Sean looked around him. Somehow, heaven was a dirt road in front of a double wide trailer. Funny version of Saint Peter’s gate, but who knew? The double wide appeared abandoned but suddenly the door popped open and an enormous woman with waist length grey hair stepped out, the little porch sagging under her weight.
“Are you God?” Sean asked.
For some reason, God found this extremely amusing. She threw her head back and laughed uproariously, exposing remarkably white teeth.
“Oh, no, Sugah,” she gasped as she tried to stop laughing. “Farthest thing from God is old me here.” Another peal of laughter.
She stepped down onto the ground and waddled over to Sean.
She peered at him closely. Sean wondered if she needed glasses.
“Mah name is Prudence. Whatcha got there? A cat? Cute looking thang but they makes me sneeze.” Prudence immediately sneezed twice as if to make a point.
“This is Titus.” He pointed at the cat. The entire conversation seemed absurd to him but he kept going. “And I’m Sean.”
“Nice ta meetcha,” Prudence said, extending her hand and hauling Sean to his feet with surprising strength.
Prudence looked him up and down.
“What happened to your other shoe? You only wearin one.”
He could only shrug. He was dead, after all. Why would he need shoes? Titus jumped off his lap and darted up the road and into the bushes. The cat emerged shortly with Sean’s other Nike.
“Well don’t that jest beat all?” Prudence chortled. “He a smart one.”
Her face turned serious as she asked him what he had done to piss off that no account who dumped him in front of her house. Prudence had heard the car but hadn’t ventured outside because she thought it might have been the owner of the double wide, come back to kick her out again. When she finally peered out the window, Sean was on the ground and a silver car was disappearing in a cloud of dust.
“I though you was dead,” Prudence concluded. “You wasn’t movin, hardly even breathin.”
“You mean I am not dead?”
“No, Sugah, you right here wit me. Live as can be.”
“Well, I’m supposed to be dead. That guy, he shot me up with something that should have killed me. I’m an addict.”
“Maybe that jest give you more tolerance. You bring dat cat wit you?”
“No.” He opened his mouth to explain that the cat had been his some years ago and was probably dead but he realized that information would only add to the confusion. Instead, he asked how far they were from Charlotte.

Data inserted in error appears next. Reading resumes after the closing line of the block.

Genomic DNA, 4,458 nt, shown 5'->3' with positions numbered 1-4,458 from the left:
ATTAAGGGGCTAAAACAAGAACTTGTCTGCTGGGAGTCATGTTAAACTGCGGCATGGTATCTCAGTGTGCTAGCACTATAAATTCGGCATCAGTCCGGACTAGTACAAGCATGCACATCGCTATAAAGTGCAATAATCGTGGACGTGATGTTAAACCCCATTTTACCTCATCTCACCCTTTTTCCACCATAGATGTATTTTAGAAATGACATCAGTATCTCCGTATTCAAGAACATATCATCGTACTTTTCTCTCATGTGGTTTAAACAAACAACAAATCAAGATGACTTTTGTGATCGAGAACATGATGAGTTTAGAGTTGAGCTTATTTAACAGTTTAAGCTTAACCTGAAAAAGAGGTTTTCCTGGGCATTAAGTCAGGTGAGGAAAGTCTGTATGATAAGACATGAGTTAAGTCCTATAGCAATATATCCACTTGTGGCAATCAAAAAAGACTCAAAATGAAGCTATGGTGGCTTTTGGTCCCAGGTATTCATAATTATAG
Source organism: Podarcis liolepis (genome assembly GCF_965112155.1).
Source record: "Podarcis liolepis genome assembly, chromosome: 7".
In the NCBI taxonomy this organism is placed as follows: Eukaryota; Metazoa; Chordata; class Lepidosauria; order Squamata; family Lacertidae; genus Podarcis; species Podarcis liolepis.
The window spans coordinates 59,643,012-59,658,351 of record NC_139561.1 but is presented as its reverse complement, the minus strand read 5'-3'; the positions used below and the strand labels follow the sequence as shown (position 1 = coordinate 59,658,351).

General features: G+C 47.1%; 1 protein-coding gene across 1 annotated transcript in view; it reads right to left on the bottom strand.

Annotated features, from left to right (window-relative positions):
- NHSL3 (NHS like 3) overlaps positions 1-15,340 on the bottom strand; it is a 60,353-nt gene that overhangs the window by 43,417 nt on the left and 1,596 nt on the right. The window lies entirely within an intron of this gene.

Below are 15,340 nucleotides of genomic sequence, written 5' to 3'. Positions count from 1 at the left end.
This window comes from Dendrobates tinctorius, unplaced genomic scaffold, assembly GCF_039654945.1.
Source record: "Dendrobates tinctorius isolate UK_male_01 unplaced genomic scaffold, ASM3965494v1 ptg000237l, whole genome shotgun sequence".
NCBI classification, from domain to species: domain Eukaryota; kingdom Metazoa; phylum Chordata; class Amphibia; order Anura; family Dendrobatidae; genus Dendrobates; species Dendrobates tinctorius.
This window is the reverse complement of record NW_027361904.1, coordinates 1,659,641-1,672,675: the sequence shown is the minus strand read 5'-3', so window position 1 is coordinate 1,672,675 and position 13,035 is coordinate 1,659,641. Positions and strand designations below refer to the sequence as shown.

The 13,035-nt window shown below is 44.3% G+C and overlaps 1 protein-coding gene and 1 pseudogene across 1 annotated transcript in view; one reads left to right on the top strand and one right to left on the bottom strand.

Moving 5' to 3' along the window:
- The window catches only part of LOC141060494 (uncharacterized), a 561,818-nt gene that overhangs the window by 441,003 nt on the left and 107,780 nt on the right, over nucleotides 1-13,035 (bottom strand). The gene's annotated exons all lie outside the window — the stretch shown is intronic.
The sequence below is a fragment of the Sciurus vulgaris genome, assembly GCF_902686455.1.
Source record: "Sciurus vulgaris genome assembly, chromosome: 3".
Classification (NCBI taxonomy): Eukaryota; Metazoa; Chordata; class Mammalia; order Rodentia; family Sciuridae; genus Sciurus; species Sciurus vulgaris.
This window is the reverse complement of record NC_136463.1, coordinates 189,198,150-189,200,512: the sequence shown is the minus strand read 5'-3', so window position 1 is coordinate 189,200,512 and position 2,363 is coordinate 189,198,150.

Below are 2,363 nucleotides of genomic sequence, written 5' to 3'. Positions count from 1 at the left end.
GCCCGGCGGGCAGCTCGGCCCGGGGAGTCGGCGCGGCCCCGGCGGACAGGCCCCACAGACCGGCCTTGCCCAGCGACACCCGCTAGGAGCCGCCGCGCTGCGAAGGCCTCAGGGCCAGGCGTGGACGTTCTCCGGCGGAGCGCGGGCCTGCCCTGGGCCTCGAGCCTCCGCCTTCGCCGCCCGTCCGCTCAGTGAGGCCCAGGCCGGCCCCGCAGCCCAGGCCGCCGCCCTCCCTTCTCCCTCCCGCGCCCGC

“Oh, fity, hunnerd miles or so, I expect.”
“Is there a bus, or a train station around here? I need to get back there.” He patted his pockets. For some reason, Chad had not taken his wallet or ID. Maybe he wanted Sean identified. He felt a sudden stab of worry for Mary Alice. He hoped Betty had gone to find Mary Alice when Sean hadn’t shown up at the agent’s office.
“My nephew, he live up the road aways, past where the blacktop start. He might could give you a ride.”
“That would be great.” Sean reached down to put his shoe on and felt a wave of lightheadedness so strong that he had to sit down quickly.
“You ok? Maybe you needs something to drink or your sugar low. Dat happen to me a lot.”
Prudence lumbered up the steps of the trailer and came back with a carton of orange juice and a box of powdered donuts. Sean gulped and chewed and he did feel better, although he was sure he would be crashing in thirty minutes.
“So, how far up to your nephew’s place?” he asked at last.
“Oh it fur nuff. I ride you up dere.”
She disappeared around the side of the trailer and then he heard the sputter of an engine. She reappeared around the side of the trailer riding an ancient motorcycle with a side car.
“Now make sure you brings dat cat wid you. I don’t need anyone else beggin me for food at my door.”
Sean eyed his chauffer. She appeared remarkably comfortable. Sean got into the sidecar and Titus hopped up beside him. Prudence tore down the dirt road, rattling Sean’s teeth. The engine belched exhaust but it ran fine. About fifteen minutes later, the dirt turned to blacktop and there were houses visible. Prudence turned into the driveway of a small white ranch. The door to the house opened and two kids ran out.
Asana of Malevolence is available now through the publisher at: https://mascotbooks.com/mascot-marketplace/buy-books/fiction/asana-of-malevolence/ and on Amazon here.
Kelly J. Riibe is a freelance writer, blogger, and full-time mother to three kids. She has been published in Nebraska Magazine, Heels on a Farm, MockMom, and is the co-writer for the blog:www.familyfootnote.com.